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evidence of a written or a parol license, or of an express or an implied license. But no written license can be proved by a certified copy, because the law does not provide for recording licenses, and because, if such documents are sometimes copied into the record books of the Patent Office, they do not thereby become Patent Office records. Licenses form the subject of the twelfth chapter of this book, and to that chapter recourse may be had for further information in regard to the proper evidence to support this defence.

$ 531. The twenty-fourth defence may be sustained by proof of a total or partial release, given after the infringement was committed and before the action was commenced, or it may be sustained pro tanto, by a partial release given even after the action was begun.' A paper cannot be a re

' A lease, if executed before the infringement to which it refers was committed, because no man can relinquish what he does not possess.

Whether a release, given only to a joint infringer with the defendant, can be invoked by the defendant himself, is a question to which no categorical answer can at present be given. It depends upon the question whether contribution can be enforced between infringers, and that point has never been settled by the courts. Nothing more useful can therefore be said in this connection than to state the principles upon which the two questions seem to depend.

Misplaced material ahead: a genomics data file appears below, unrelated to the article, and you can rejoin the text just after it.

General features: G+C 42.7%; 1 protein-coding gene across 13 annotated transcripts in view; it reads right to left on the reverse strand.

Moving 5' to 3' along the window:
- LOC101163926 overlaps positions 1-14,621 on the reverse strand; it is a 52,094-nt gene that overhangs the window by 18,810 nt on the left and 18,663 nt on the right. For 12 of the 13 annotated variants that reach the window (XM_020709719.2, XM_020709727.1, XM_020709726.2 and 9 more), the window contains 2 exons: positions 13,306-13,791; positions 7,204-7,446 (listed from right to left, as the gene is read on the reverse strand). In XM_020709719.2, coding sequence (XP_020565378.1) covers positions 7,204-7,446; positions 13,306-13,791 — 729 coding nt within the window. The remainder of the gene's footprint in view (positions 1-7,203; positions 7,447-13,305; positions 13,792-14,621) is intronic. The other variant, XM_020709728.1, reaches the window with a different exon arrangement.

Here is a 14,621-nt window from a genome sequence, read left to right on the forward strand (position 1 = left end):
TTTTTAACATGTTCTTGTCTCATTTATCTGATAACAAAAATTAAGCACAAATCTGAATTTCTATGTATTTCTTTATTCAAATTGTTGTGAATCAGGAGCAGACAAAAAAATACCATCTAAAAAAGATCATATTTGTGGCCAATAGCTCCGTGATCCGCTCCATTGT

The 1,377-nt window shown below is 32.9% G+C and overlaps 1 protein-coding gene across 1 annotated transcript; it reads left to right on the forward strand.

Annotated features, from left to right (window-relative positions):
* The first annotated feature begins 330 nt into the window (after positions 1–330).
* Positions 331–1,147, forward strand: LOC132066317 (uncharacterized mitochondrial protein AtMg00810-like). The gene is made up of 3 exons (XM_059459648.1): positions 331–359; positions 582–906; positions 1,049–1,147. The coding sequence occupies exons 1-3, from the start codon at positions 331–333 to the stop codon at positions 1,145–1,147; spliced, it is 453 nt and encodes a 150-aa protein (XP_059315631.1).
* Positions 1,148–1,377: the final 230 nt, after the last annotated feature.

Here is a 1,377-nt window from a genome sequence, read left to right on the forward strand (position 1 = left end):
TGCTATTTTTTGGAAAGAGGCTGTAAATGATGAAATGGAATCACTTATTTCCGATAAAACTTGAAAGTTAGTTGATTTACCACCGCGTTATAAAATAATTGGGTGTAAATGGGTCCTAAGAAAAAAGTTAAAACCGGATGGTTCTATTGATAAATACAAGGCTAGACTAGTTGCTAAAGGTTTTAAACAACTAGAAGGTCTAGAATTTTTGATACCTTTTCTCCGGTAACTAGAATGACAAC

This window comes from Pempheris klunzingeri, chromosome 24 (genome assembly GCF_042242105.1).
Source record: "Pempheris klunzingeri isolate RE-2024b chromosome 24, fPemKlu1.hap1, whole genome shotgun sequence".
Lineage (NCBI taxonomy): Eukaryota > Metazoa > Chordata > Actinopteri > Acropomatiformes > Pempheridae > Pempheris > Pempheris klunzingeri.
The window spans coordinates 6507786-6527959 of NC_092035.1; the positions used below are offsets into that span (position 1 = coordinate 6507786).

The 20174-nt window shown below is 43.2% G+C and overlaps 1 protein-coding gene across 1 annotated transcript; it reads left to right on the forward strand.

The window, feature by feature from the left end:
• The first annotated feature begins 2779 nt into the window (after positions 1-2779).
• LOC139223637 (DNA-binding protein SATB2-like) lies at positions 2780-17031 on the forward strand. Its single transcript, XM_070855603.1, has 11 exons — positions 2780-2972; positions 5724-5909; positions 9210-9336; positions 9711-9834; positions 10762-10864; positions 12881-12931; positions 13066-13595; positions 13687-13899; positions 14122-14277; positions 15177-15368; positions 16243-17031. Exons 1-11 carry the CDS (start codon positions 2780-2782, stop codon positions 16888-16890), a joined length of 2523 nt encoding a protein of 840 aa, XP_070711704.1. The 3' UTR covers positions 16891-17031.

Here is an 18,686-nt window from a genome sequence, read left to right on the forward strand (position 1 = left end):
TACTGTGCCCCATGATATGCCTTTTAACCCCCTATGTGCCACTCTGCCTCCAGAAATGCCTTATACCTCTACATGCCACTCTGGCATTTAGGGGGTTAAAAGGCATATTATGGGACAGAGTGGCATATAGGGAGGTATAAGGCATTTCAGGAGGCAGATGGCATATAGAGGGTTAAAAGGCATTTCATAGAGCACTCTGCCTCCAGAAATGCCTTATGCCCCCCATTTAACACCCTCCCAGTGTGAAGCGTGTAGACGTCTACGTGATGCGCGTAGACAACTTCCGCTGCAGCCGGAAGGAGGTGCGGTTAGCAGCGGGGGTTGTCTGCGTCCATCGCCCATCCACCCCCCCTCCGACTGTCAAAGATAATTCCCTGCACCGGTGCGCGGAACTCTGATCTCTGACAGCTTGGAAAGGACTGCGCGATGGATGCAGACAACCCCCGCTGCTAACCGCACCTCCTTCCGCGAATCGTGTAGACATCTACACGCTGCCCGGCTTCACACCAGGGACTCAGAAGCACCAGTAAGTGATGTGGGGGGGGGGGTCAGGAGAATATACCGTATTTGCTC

The doctrine that there can be no contribution between tort-feasors, does not generally apply to cases where the wrong-doers suppose their doings to be lawful.” This is nearly always true of infringers of patents. When they infringe, they are often ignorant of the patents which they violate, or if they know of the patents, they are apt to give themselves the benefit of every suggested ground for doubt, and thus suppose that their doings do not constitute an infringement. Their wrong-doing is mala prohibita, rather than

1 Burdell v. Denig, 92 U. S. 721, 1875.

? Bailey v. Bussing, 28 Connecticut, 461, 1859.